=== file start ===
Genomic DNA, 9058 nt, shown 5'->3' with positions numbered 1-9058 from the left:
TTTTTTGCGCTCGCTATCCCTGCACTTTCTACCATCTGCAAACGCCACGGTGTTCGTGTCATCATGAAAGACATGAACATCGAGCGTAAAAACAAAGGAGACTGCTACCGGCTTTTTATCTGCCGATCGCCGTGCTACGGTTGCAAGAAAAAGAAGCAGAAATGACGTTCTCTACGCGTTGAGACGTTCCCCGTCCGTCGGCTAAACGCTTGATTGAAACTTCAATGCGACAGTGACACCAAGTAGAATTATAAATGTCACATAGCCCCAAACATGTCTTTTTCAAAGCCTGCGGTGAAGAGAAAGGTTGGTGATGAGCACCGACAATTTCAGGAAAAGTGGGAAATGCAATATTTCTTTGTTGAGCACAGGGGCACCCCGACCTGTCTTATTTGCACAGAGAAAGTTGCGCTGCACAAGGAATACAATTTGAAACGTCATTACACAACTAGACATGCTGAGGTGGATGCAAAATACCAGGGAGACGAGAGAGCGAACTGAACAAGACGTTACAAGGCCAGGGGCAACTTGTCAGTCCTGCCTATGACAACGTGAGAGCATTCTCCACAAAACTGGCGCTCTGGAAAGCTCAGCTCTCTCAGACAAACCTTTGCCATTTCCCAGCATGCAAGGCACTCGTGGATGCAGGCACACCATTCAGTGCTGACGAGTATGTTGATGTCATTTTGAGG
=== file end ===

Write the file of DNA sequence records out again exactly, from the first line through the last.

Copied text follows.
Genomic DNA, 9058 nt, shown 5'->3' with positions numbered 1-9058 from the left:
TTTTTTGCGCTCGCTATCCCTGCACTTTCTACCATCTGCAAACGCCACGGTGTTCGTGTCATCATGAAAGACATGAACATCGAGCGTAAAAACAAAGGAGACTGCTACCGGCTTTTTATCTGCCGATCGCCGTGCTACGGTTGCAAGAAAAAGAAGCAGAAATGACGTTCTCTACGCGTTGAGACGTTCCCCGTCCGTCGGCTAAACGCTTGATTGAAACTTCAATGCGACAGTGACACCAAGTAGAATTATAAATGTCACATAGCCCCAAACATGTCTTTTTCAAAGCCTGCGGTGAAGAGAAAGGTTGGTGATGAGCACCGACAATTTCAGGAAAAGTGGGAAATGCAATATTTCTTTGTTGAGCACAGGGGCACCCCGACCTGTCTTATTTGCACAGAGAAAGTTGCGCTGCACAAGGAATACAATTTGAAACGTCATTACACAACTAGACATGCTGAGGTGGATGCAAAATACCAGGGAGACGAGAGAGCGAACTGAACAAGACGTTACAAGGCCAGGGGCAACTTGTCAGTCCTGCCTATGACAACGTGAGAGCATTCTCCACAAAACTGGCGCTCTGGAAAGCTCAGCTCTCTCAGACAAACCTTTGCCATTTCCCAGCATGCAAGGCACTCGTGGATGCAGGCACACCATTCAGTGCTGACGAGTATGTTGATGTCATTTTGAGG